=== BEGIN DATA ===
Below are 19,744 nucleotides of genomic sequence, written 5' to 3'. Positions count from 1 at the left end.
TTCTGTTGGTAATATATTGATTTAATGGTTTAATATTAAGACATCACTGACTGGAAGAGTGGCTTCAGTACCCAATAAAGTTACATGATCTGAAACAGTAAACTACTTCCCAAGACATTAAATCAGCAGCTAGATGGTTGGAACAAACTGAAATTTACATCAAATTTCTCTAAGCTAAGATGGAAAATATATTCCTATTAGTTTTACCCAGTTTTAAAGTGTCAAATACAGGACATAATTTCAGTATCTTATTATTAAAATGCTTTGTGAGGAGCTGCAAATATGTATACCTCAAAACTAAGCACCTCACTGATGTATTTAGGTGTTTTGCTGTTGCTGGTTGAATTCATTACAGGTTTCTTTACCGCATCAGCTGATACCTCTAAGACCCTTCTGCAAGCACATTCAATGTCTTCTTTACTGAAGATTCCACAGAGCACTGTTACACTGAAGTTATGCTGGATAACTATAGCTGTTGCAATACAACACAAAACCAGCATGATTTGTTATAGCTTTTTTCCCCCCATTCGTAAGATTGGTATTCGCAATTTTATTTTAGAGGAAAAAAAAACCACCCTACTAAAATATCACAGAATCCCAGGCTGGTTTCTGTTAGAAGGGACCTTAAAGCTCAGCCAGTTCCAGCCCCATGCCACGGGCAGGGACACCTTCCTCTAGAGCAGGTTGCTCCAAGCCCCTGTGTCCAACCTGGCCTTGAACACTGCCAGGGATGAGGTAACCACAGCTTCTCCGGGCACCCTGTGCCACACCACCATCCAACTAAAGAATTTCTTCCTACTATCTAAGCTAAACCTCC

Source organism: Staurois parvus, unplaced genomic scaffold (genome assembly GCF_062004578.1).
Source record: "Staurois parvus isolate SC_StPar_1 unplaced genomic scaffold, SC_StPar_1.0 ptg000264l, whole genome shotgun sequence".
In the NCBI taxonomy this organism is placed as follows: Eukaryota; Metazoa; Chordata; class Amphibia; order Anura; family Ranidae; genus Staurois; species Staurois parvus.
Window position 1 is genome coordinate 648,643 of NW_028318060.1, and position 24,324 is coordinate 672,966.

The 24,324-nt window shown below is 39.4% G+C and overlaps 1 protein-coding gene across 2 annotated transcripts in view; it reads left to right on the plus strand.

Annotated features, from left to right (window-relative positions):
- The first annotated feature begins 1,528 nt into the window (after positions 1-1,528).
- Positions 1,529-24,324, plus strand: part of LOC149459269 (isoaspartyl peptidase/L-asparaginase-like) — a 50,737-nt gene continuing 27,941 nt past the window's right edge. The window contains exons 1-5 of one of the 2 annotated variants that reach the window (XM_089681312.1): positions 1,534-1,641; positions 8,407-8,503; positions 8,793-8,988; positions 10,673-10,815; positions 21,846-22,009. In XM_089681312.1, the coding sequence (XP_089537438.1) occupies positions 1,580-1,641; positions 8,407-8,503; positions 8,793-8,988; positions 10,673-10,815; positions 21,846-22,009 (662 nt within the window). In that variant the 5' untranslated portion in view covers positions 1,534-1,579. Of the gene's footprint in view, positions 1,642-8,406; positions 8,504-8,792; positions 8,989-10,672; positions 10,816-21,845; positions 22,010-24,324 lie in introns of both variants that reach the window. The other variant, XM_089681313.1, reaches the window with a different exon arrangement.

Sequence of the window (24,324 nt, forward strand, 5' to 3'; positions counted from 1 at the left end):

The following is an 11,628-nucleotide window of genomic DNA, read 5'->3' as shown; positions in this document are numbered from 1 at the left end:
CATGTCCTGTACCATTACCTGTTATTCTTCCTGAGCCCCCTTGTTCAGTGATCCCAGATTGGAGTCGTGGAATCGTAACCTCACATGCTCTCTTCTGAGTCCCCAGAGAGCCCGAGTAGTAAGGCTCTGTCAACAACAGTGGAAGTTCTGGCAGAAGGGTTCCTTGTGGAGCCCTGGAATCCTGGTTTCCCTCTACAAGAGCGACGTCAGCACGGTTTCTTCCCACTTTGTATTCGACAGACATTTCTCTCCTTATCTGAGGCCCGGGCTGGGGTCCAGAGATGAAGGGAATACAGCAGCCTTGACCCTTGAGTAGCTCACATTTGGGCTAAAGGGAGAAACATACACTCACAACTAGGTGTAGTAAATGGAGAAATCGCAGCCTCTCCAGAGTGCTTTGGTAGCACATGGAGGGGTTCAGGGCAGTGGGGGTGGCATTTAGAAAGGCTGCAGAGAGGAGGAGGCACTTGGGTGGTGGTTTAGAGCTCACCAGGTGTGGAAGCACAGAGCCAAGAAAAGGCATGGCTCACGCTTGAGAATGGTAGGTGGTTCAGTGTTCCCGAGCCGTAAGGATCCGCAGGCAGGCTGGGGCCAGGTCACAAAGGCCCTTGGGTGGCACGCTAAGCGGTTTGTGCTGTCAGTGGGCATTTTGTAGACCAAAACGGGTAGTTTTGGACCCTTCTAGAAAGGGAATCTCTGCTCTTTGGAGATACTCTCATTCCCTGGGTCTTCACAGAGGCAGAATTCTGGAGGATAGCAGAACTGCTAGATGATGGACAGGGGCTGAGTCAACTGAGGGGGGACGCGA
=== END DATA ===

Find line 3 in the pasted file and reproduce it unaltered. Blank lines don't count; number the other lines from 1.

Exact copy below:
Source organism: Staurois parvus, unplaced genomic scaffold (genome assembly GCF_062004578.1).